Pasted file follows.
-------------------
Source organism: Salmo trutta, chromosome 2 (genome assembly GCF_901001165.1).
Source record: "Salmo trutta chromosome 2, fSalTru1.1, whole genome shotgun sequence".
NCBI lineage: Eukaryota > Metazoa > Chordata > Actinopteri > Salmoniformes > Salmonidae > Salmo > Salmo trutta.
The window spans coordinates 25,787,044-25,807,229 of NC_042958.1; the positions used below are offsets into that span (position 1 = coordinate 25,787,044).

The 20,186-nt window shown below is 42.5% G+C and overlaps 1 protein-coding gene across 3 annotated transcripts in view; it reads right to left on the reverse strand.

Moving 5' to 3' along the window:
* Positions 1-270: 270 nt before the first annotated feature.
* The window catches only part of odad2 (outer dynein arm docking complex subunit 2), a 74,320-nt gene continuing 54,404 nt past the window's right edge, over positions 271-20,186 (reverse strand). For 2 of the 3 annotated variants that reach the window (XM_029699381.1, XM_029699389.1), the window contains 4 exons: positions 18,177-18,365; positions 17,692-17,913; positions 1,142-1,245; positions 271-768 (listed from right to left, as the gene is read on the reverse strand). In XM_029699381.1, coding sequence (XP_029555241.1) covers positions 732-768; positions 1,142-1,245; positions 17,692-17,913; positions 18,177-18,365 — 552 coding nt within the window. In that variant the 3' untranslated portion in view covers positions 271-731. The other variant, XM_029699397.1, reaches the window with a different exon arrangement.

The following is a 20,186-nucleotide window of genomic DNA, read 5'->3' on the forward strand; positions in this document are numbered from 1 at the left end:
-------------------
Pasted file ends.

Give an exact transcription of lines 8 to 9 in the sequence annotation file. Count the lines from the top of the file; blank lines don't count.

* The window catches only part of odad2 (outer dynein arm docking complex subunit 2), a 74,320-nt gene continuing 54,404 nt past the window's right edge, over positions 271-20,186 (reverse strand). For 2 of the 3 annotated variants that reach the window (XM_029699381.1, XM_029699389.1), the window contains 4 exons: positions 18,177-18,365; positions 17,692-17,913; positions 1,142-1,245; positions 271-768 (listed from right to left, as the gene is read on the reverse strand). In XM_029699381.1, coding sequence (XP_029555241.1) covers positions 732-768; positions 1,142-1,245; positions 17,692-17,913; positions 18,177-18,365 — 552 coding nt within the window. In that variant the 3' untranslated portion in view covers positions 271-731. The other variant, XM_029699397.1, reaches the window with a different exon arrangement.

The following is a 20,186-nucleotide window of genomic DNA, read 5'->3' on the forward strand; positions in this document are numbered from 1 at the left end: